But as the title of the album’s second track says it so succinctly, ‘fear of death = fear of life’. A life lived in fear of death is no life at all. Of course, an awareness of death is something else entirely. You have to take some risks to know you’re actually alive. How many people say on their death bed that they were glad they did nothing in case it killed them? There’s a clear theme to this album, both sonically and in the tiles: ‘everyone dies, not everyone lives’ is the perfect encapsulation of Phillips’ ethos. It also manifests as a dolorous booming drone like a ship’s horn juxtaposed with maniacal shouting, distorted and raw, and very much in the vein of Prurient. As such, Phillips articulates beyond words and reaches into the very core of the psyche.

Ominous drones that hum and buzz hover unsettlingly and uncomfortably, eddying around whispered words, barely audible during the ten-minute first track, ‘a cycle completed’. What is it about whispers in darkness that we find so unnerving? Gradually, ponderous bass notes and dubious creaking sounds enter the mix as the drones become more tense and eerie.

The third piece, ‘to death we all go, the sooner the better’ is filled with agonised shrieks and howls and pain and anguish – and the title conveys a sentiment I can truly buy into. Humanity is a scourge, and the worst of all plagues on the planet.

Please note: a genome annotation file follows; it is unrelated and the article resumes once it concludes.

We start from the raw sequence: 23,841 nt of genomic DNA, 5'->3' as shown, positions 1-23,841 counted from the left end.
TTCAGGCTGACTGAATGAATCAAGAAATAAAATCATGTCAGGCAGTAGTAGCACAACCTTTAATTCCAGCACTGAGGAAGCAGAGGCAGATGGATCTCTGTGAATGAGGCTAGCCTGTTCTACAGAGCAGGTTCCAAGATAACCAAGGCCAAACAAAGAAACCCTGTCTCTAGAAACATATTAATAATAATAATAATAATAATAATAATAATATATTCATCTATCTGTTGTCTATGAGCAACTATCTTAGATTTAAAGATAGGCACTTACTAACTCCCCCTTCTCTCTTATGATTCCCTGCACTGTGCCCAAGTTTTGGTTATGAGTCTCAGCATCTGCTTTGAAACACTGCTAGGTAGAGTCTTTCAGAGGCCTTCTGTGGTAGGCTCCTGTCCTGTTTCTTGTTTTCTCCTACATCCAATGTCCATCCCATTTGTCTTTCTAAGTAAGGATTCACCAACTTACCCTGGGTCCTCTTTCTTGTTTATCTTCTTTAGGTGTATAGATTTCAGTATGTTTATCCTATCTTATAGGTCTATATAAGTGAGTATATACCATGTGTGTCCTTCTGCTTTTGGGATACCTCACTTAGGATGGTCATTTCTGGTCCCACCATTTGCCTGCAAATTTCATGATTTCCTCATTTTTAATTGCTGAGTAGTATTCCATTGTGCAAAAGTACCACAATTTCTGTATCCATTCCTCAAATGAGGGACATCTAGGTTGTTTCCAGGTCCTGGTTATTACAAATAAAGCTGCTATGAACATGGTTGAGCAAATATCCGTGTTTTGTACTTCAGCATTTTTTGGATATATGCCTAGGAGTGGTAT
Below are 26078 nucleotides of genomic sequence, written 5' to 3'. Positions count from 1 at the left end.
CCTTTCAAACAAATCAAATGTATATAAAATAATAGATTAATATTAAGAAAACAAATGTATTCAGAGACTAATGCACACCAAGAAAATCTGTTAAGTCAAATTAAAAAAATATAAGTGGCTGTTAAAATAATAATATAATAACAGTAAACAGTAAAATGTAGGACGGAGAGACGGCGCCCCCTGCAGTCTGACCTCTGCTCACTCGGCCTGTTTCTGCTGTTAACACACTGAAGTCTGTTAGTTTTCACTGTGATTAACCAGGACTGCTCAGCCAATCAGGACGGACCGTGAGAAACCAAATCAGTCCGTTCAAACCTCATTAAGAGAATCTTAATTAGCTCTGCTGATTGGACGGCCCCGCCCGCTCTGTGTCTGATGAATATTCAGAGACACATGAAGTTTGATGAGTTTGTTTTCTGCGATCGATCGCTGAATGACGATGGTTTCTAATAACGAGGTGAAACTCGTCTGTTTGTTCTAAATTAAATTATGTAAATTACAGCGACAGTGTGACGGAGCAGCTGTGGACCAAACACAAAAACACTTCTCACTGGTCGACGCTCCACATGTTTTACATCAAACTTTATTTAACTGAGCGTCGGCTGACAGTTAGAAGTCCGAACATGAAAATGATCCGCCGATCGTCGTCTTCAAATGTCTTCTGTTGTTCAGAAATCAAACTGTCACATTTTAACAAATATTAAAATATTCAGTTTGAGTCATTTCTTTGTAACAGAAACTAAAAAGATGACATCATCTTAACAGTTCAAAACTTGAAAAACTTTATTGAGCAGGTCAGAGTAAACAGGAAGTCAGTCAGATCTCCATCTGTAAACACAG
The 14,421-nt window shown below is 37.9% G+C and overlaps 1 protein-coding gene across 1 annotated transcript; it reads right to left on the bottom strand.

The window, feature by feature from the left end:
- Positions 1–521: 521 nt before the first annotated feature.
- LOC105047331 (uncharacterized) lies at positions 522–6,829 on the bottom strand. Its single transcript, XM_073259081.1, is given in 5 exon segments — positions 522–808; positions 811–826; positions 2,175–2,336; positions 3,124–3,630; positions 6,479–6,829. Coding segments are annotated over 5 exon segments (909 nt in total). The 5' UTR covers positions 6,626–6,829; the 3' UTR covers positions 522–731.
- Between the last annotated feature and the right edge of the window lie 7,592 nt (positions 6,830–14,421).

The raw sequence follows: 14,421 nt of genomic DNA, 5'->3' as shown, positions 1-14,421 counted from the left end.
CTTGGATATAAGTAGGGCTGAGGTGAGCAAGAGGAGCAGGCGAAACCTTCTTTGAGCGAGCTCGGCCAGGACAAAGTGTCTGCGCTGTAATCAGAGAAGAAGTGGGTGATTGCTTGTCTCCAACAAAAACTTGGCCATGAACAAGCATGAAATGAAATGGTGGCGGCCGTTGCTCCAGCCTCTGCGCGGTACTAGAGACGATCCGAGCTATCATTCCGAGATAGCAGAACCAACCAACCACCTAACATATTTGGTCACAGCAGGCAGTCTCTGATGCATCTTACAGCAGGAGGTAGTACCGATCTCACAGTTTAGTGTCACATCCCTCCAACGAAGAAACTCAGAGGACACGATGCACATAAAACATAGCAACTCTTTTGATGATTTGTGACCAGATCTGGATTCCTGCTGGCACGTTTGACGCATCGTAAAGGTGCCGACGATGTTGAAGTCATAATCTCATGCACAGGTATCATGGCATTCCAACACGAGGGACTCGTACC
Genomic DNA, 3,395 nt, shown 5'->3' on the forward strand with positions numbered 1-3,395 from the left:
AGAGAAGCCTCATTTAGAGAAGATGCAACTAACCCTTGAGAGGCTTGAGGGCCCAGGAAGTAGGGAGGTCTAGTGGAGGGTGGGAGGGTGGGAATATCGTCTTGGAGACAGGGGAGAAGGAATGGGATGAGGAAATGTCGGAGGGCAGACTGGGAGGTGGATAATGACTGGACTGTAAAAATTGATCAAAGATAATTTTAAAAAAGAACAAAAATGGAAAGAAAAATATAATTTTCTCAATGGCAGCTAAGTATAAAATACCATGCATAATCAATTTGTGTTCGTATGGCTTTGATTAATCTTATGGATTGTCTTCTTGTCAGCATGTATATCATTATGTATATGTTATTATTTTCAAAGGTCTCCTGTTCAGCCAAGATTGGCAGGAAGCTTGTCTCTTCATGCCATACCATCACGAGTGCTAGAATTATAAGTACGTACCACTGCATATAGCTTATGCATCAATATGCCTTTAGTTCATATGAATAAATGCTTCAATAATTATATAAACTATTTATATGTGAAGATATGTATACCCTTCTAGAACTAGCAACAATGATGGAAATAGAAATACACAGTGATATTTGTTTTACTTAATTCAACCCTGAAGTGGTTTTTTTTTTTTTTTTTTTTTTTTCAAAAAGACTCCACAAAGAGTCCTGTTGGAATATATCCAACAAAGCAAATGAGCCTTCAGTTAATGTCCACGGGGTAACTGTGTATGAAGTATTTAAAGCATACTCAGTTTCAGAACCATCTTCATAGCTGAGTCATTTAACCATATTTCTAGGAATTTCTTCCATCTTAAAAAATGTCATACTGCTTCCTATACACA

Listening to the album in a single sitting is certainly a powerful experience, and there is some dense, challenging noise, and things grow darker and doomier as the album progresses: a stark piano note chinks out and is quickly submerged in a wheezing drone and more muttered narrative on ‘real catastrophe’ which plunges deep into underground rumblings. ‘We are the virus…’ he whispers amidst a soup of spectral voices. ‘The real catastrophe is that humanity continues.’ Phillips’ apparent misanthropy is hardly unjustified: in the scheme of all eternity, it’s taken us but the blink of an eye to render countless species extinct and decimate countless ecosystems. In nature, other species don’t destroy their own habitat. Even viruses and parasites evolve to achieve maximum replication without destroying their hosts. It’s simply not in their interests. The common cold is the most successful virus of all time because it’s highly contagious but rarely kills its host, other than by complications. The more hosts available, the times it can reinfect, the less work it has to do to propagate itself.

Siren-wailing undulations lead us to ‘the other side’, a groaning, wheezing croak of a composition built on repetition before finally, the title track crawls to the finish – and having made it, I can die happy.

Some speculate that death is not the end, but the likelihood is that it is, and regardless of spiritual belief, physically, it is. And why should that be such a bad thing? All things must end, and it’s a matter of when, rather than if. Live life: accept death.